A group of past and present local students from Snohomish and surrounding counties spent the last year writing and filming their first feature-length film, Rivertown. The group now seeks donations to help finance the completion of the movie.
Rivertown is a romantic comedy based on the lives of the four owners of a failed pawn shop located in a small town. The project was filmed in small local towns including Monroe and Snohomish featuring local talent.
The film was produced and directed by Washington State University graduate and Monroe resident John Baunsgard, and written by current Everett Community College student and Monroe resident Danny Nelson.
Baunsgard and Nelson are part of Wasted Talent Films. A local film company that has been producing films for over ten years.
“The cast and crew of Wasted Talent Films are people that epitomize creative talent, delicate and vast imaginations and a fierce fortitude for cinematic expression,” Baunsgard said.
Lake Stevens High School 2005 graduate and current EvCC student Kaylee Cruse plays an actress in Rivertown. Other cast and crew include Chrissy Kayatta, an EvCC atendee, who plays Amanda, the young female college student who attracts the eye of one of the pawn shop owners named Todd played by Danny Nelson. Mike Merz and EvCC graduate who plays Murphy, Vera played by EvCC student Coral Malean and Rad played by EvCC student Andrew Bell. Snohimish resident Tom Blue is Rivertown’s director of photography and one of the projects biggest contributers.
The cast and crew finished filming in October, and now need donations to help finance the completion of the movie.
“A year ago I sat down with friends and proposed the Rivertown project. We spent a year writing and accruing funds. Because the project was so low budget, we filmed once a month from May to August, about six weeks,” Baunsgard said.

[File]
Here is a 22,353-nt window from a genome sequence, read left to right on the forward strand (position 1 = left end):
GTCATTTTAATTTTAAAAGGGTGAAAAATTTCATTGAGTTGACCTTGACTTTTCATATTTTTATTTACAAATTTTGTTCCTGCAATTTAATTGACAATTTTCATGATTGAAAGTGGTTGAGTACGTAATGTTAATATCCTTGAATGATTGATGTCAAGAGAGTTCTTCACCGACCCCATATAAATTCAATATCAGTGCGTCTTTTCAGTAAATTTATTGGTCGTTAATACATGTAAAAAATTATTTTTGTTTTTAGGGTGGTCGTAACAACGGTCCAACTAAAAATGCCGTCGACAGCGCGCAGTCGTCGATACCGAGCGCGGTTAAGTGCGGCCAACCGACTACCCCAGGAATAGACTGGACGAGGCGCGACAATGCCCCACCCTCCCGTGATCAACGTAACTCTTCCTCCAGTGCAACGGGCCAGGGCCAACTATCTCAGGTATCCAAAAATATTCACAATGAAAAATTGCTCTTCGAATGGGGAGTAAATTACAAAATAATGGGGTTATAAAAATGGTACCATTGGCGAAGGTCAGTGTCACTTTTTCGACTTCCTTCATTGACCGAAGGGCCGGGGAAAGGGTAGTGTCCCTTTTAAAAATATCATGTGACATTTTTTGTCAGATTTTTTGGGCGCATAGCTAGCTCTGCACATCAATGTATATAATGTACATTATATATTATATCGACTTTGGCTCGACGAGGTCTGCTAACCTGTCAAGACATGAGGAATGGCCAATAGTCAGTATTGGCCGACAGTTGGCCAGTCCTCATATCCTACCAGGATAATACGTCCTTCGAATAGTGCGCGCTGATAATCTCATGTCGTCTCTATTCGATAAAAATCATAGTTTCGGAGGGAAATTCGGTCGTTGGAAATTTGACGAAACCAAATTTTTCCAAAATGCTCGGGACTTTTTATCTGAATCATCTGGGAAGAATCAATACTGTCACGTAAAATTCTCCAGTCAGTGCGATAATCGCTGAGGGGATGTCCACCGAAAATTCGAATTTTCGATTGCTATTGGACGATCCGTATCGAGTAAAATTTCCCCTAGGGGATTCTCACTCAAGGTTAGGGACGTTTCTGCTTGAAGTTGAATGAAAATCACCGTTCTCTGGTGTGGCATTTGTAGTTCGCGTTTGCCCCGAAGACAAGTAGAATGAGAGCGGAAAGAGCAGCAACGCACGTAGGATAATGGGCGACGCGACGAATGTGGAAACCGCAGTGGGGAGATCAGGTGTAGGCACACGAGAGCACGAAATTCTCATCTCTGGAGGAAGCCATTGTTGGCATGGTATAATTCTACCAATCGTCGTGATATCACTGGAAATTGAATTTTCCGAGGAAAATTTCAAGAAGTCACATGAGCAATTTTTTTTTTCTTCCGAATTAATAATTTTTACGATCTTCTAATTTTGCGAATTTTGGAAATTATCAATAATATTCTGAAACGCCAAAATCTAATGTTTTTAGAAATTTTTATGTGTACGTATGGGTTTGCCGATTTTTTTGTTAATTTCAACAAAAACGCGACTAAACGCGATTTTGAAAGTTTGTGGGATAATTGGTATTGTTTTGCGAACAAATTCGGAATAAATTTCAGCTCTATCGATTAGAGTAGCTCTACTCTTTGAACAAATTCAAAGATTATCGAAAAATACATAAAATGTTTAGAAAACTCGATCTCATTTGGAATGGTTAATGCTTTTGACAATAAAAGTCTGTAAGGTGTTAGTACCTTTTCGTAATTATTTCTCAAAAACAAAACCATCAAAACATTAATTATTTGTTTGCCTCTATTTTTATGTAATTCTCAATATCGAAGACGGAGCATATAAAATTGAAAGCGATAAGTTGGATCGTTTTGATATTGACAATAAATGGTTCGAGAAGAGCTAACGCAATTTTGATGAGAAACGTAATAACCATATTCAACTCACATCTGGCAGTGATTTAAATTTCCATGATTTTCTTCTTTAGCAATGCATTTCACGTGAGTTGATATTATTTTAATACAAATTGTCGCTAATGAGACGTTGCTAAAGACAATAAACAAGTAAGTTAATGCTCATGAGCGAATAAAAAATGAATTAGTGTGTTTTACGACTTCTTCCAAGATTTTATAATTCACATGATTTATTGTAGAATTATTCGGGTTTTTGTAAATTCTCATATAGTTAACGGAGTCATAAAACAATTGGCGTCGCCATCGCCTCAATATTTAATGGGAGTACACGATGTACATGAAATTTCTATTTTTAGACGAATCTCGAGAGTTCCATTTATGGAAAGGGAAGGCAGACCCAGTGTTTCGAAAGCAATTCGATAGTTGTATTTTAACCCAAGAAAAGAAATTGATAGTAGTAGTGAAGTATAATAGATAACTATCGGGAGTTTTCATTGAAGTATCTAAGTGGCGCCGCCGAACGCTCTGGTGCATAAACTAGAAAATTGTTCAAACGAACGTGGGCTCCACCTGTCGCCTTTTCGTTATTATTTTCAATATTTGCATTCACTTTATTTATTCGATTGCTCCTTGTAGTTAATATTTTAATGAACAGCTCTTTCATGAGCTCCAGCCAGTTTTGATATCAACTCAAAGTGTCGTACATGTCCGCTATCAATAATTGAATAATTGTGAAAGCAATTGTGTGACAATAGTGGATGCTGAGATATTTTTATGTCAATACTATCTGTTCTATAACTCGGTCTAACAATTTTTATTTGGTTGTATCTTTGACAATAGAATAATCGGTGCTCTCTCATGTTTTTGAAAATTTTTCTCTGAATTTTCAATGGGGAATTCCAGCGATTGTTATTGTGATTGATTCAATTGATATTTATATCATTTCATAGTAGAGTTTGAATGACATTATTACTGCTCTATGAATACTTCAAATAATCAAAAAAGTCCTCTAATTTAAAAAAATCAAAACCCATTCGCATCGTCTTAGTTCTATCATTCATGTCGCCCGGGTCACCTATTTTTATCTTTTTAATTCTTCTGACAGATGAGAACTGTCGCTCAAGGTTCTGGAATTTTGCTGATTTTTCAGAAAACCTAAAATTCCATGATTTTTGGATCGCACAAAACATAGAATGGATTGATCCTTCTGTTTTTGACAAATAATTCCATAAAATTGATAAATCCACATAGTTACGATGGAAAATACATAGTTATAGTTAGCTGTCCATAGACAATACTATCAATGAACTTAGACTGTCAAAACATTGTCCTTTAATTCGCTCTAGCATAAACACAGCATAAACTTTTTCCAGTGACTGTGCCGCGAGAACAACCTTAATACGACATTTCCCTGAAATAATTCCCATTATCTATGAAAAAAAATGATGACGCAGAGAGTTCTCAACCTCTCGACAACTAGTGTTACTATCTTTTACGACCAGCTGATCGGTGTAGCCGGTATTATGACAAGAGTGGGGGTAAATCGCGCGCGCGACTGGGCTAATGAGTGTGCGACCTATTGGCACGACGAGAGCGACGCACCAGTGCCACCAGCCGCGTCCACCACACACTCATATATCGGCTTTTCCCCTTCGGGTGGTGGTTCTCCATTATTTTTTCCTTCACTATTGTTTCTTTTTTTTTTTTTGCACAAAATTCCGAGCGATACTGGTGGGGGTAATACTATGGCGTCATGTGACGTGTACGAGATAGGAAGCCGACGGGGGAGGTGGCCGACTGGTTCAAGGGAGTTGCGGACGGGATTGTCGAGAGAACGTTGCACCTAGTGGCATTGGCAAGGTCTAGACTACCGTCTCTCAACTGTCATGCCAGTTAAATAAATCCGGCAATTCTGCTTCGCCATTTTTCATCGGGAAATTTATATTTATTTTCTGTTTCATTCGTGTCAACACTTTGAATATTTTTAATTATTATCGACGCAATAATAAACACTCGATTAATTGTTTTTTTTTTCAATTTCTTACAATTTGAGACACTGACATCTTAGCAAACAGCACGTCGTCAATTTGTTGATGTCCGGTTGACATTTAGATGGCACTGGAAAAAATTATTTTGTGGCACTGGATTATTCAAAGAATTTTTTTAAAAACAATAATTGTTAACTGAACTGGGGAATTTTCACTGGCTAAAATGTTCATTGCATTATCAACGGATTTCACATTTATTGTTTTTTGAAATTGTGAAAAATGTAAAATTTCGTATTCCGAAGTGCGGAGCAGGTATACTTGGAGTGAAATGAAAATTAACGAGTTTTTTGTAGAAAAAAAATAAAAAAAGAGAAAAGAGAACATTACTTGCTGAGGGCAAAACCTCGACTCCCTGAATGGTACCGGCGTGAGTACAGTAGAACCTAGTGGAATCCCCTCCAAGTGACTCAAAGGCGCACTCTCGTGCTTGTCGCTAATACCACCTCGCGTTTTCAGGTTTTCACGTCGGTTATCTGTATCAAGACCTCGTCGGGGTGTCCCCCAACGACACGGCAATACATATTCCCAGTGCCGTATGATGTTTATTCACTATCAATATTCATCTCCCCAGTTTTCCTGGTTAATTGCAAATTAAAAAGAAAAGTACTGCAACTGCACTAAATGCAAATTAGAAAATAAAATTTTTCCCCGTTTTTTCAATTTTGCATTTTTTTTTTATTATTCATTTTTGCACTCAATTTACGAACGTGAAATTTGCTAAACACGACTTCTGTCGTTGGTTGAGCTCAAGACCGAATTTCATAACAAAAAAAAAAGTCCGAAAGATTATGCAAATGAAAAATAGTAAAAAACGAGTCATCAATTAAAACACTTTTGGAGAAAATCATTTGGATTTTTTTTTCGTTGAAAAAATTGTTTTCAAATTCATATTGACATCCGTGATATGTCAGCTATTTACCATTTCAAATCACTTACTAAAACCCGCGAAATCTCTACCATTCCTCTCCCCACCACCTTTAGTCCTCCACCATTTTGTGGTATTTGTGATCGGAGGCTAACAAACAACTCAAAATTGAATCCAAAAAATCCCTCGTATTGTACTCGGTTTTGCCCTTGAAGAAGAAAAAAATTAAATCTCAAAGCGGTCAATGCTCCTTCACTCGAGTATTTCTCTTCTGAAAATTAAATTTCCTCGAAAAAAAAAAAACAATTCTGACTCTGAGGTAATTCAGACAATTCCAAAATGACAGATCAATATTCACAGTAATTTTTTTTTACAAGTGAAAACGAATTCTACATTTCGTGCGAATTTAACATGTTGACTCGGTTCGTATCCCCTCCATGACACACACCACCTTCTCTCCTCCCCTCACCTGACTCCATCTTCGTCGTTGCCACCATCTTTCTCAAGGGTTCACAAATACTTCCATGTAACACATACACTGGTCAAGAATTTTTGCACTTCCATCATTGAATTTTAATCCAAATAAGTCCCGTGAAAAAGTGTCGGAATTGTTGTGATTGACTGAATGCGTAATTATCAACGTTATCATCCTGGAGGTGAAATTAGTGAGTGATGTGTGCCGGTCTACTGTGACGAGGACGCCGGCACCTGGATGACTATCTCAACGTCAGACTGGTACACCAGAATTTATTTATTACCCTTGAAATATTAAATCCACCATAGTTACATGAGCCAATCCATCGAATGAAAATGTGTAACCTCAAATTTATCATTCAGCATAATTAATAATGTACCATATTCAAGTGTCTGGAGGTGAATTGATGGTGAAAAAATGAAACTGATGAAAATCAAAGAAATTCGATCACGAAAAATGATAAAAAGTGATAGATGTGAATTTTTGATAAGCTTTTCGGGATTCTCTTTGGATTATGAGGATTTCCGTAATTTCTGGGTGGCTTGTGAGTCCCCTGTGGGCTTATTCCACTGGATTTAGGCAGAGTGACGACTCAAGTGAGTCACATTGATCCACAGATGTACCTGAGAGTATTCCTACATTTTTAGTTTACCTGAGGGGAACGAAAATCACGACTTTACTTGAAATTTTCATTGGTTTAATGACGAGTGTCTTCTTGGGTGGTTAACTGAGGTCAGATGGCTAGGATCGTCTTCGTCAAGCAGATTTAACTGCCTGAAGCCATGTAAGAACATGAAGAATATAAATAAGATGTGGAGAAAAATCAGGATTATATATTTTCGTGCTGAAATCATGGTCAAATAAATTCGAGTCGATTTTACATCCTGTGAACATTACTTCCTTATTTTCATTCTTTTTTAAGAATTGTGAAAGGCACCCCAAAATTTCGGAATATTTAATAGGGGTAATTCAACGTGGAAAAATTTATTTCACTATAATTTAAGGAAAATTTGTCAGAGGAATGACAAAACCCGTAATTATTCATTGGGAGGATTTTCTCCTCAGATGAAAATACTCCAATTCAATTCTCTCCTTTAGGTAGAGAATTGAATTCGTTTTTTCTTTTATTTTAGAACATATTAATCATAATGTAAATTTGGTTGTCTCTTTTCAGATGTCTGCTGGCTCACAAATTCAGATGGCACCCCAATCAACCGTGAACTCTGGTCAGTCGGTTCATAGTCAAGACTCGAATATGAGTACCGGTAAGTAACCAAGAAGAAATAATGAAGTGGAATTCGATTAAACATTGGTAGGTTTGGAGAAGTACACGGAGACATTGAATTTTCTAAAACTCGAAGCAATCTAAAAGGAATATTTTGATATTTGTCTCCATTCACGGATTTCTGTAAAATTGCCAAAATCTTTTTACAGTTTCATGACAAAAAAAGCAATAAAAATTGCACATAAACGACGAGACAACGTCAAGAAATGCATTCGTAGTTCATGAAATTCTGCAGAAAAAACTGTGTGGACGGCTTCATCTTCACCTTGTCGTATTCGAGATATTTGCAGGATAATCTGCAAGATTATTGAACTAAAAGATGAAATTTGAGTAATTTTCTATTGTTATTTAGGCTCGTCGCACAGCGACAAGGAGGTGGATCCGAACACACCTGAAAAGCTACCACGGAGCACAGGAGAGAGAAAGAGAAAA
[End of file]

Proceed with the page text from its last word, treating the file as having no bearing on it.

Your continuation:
Upon completion, the students plan to submit the final project to several film festivals, including the Seattle International Film Festival.
“Rivertown is a project with a crew that believes wholeheartedly in the movie. We cannot thank you enough for your interest in our project, and look forward to completing our film,” Baunsgard said.
There is a promotional video on Kickstarter.com, a website that introduces a new way to fund and follow creativity and offers up and coming artists a way to get their projects produced.
“Rivertown really became a realization that film making is what we want to do and it is what we have the skills and drive to do. While this is only a single feature film, the Rivertown Project and Wasted Talent Films is really about a plan to bring structure to Washington film making,” Baunsgard said.
Rivertown must reach their fundraising goal of $5,000 by Dec. 27, if the amount is not reached by that date the group looses all funds raised up to that point. As of Dec. 6 the group had raised $3,171, which is 63 percent of their total goal.
Rivertown currently has 32 backers who have funded their project, including many of the cast and crew and their families.
“Five thousand dollars is the minimum. While some people may see this as too low to create a feature length film, we only spent between three and five grand filming, which is rare in the film industry,” Baunsgard explained. “However if you take a look at the quality of the rough footage, you can see that the cast and crew utilized every dollar of our production money and came out with something truly spectacular.”
The money raised will help WT Films to purchase editing software needed to finish post production, gather music from local artists to feature in the film, commission local designers to create original pieces of art for promotional posters, and pay for submission in local film festivals and independent distribution of the film.
In February the Rivertown crew plans to kick off a film tour, traveling to colleges and universities in Washington state to discuss the premier of their feature length film with the school’s event coordinators.
The group is looking to community members, fellow students and art lovers to help them reach their final fundraising goal by Dec. 27. Donations can be made by logging onto www.kickstarter.com/projects/wtf/rivertown.
“I have to admit that I never expected to have such large backers as we have had in Kickstarter, and that this is very encouraging.” Said Baunsgard.
For more information about Rivertown or other projects by Wasted Talent Films, visit www.wastedtalentfilms.com. If you would like to donate and are unable to access the Kickstarter account please contact the films director John Baunsgard at firstname.lastname@example.org or 360-303-5351.